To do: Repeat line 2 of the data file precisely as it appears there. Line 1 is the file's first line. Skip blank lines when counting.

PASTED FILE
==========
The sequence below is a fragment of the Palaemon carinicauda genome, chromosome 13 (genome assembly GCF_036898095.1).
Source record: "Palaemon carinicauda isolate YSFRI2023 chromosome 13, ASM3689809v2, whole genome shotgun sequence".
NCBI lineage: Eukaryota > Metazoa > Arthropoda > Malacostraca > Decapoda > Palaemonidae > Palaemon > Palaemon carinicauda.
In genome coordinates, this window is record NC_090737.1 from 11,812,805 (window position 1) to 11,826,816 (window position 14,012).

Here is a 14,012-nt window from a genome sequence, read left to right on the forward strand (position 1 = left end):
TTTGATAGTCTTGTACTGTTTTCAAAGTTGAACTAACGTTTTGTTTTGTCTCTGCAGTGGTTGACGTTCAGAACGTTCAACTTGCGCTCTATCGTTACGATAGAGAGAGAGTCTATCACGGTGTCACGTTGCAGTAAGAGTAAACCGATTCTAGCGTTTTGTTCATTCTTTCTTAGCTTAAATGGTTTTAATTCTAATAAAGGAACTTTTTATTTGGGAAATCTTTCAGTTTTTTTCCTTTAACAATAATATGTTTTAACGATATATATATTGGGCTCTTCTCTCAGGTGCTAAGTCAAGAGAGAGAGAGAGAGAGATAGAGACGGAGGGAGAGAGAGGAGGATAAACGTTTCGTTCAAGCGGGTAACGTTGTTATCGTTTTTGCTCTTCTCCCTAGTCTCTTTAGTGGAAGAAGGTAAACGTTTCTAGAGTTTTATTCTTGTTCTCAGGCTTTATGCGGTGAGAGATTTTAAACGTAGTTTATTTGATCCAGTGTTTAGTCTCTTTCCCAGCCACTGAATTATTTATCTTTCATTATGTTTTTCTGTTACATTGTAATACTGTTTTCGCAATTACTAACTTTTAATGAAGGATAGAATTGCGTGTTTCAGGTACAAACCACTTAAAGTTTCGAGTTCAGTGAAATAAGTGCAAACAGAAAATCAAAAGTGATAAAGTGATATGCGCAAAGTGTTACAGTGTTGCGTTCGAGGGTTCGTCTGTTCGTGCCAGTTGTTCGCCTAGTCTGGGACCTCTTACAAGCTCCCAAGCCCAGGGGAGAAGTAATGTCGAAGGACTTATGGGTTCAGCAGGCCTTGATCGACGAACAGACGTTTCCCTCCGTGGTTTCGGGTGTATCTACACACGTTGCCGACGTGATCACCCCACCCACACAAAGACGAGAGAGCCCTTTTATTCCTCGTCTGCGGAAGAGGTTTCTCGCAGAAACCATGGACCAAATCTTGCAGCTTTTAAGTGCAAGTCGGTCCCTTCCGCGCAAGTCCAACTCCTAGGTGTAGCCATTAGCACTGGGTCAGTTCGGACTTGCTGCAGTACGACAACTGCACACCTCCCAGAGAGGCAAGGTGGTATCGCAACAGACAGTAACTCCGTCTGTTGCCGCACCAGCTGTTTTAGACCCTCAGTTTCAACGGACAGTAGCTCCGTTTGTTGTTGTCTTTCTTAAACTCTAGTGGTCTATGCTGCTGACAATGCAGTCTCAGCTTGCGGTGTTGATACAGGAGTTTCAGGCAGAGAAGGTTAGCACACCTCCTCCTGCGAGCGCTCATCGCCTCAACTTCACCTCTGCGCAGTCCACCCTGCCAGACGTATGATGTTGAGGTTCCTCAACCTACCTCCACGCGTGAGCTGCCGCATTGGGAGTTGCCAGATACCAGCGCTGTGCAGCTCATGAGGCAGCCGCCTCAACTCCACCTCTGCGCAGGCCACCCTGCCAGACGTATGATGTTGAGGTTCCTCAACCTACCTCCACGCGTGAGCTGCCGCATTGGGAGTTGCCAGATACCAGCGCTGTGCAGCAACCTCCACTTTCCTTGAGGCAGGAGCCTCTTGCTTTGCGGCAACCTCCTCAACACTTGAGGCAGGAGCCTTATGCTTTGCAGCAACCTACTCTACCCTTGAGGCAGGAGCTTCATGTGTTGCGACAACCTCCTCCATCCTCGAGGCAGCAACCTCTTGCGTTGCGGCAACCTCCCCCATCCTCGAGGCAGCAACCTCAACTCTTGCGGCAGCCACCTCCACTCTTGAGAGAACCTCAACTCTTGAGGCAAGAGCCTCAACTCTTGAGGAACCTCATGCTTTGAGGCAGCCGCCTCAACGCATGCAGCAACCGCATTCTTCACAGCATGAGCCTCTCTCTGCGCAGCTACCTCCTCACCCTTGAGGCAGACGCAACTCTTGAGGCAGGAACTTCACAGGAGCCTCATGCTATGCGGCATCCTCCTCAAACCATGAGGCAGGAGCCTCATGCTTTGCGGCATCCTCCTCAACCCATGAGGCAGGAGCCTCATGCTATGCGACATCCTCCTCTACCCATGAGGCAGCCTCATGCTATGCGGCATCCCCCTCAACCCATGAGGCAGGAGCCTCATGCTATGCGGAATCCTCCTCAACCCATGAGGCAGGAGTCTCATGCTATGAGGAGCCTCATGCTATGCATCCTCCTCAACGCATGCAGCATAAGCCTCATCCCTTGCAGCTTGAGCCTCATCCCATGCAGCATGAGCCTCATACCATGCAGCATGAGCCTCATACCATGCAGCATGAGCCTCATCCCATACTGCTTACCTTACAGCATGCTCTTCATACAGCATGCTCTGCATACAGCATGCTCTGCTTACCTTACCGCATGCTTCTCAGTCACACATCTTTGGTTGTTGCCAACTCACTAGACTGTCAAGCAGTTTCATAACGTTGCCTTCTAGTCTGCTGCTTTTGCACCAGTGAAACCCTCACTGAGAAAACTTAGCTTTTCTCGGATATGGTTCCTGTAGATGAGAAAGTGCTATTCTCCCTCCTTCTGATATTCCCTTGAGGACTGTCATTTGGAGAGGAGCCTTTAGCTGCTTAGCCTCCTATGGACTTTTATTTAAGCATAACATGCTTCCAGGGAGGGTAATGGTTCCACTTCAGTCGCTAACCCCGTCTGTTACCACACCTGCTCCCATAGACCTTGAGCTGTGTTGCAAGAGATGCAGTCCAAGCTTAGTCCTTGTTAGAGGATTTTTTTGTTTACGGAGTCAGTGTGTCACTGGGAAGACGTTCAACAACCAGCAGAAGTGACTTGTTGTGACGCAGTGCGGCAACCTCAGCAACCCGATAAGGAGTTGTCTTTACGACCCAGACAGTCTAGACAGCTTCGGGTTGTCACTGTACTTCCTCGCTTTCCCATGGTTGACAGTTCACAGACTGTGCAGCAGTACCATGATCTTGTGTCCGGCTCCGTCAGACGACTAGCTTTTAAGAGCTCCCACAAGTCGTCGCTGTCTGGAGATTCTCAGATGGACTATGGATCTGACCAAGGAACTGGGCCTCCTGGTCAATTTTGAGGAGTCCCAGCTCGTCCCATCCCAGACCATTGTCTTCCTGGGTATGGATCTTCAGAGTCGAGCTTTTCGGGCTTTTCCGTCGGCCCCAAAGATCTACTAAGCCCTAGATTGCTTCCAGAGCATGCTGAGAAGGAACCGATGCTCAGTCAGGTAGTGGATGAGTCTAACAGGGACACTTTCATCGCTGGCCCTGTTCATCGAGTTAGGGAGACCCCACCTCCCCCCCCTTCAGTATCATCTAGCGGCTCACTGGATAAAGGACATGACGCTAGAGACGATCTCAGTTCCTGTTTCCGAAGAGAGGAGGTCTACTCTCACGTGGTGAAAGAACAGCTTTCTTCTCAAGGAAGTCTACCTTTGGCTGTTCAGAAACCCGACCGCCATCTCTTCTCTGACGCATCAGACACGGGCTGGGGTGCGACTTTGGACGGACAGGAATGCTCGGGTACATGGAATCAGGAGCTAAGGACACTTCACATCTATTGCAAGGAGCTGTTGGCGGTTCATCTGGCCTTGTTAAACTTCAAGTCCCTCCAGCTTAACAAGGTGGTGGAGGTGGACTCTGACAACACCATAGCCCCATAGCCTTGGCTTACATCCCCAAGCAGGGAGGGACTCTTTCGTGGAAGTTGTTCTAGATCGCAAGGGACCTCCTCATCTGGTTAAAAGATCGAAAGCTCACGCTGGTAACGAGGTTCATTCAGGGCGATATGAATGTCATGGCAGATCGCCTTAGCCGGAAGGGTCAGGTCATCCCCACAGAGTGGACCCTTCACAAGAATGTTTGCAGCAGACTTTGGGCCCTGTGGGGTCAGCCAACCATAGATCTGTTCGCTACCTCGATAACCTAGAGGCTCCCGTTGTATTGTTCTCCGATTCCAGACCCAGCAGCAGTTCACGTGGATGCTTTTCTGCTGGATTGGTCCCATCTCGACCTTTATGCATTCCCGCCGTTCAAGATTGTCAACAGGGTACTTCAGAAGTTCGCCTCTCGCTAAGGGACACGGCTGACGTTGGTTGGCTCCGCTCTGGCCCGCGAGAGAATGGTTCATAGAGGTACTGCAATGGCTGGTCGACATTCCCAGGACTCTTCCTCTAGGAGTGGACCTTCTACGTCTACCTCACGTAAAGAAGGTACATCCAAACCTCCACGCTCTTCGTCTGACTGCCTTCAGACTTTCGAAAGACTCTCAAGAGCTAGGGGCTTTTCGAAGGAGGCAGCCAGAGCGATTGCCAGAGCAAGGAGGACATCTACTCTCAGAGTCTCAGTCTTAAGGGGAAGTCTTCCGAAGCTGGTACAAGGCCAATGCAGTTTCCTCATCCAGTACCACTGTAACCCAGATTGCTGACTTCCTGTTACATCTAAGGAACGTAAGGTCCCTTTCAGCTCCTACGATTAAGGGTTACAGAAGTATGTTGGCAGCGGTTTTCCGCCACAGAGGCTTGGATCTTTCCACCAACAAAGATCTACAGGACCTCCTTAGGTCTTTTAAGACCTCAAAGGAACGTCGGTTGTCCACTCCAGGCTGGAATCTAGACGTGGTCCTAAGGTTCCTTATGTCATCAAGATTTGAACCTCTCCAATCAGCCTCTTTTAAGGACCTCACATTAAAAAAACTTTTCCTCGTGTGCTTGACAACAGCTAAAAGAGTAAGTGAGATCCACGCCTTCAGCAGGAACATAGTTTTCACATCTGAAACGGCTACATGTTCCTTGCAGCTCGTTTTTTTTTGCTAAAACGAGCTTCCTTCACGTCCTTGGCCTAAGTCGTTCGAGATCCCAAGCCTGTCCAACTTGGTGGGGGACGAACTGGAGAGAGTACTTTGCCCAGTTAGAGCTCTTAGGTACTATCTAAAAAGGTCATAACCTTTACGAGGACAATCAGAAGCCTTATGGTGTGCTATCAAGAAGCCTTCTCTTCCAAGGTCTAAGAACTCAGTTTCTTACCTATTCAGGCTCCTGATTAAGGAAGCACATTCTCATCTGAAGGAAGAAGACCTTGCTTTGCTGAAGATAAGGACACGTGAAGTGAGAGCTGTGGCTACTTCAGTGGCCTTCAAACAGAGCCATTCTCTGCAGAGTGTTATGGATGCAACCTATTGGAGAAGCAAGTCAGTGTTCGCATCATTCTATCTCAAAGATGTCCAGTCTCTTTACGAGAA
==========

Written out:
Source record: "Palaemon carinicauda isolate YSFRI2023 chromosome 13, ASM3689809v2, whole genome shotgun sequence".